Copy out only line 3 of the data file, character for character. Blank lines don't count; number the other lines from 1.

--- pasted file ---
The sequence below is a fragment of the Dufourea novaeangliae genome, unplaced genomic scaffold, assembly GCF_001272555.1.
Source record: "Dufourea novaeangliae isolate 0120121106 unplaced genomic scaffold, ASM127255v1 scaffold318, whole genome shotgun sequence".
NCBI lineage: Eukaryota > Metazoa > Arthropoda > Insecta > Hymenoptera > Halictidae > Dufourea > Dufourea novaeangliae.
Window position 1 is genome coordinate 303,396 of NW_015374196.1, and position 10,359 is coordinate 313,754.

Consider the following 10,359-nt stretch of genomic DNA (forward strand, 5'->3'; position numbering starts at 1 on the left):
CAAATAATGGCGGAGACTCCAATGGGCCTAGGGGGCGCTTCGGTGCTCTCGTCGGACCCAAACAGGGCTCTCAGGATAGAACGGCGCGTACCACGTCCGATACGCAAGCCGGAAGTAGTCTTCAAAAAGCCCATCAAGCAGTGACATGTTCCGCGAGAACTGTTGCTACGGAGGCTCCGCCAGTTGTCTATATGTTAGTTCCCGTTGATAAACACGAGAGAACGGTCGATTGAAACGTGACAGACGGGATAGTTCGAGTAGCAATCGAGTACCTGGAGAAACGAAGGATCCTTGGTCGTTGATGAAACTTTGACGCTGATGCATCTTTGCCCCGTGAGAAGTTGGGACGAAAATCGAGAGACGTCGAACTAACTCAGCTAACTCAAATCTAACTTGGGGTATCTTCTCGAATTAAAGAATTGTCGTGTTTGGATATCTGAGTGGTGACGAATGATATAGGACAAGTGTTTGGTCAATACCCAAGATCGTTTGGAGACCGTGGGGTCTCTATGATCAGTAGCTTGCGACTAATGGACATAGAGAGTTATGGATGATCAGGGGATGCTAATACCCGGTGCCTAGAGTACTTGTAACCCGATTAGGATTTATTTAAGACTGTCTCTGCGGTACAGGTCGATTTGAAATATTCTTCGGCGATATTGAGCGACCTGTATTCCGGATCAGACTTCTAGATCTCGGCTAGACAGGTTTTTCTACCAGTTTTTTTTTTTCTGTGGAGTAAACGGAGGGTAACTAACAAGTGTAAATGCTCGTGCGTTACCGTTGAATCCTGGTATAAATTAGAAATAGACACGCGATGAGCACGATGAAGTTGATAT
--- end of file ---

NCBI lineage: Eukaryota > Metazoa > Arthropoda > Insecta > Hymenoptera > Halictidae > Dufourea > Dufourea novaeangliae.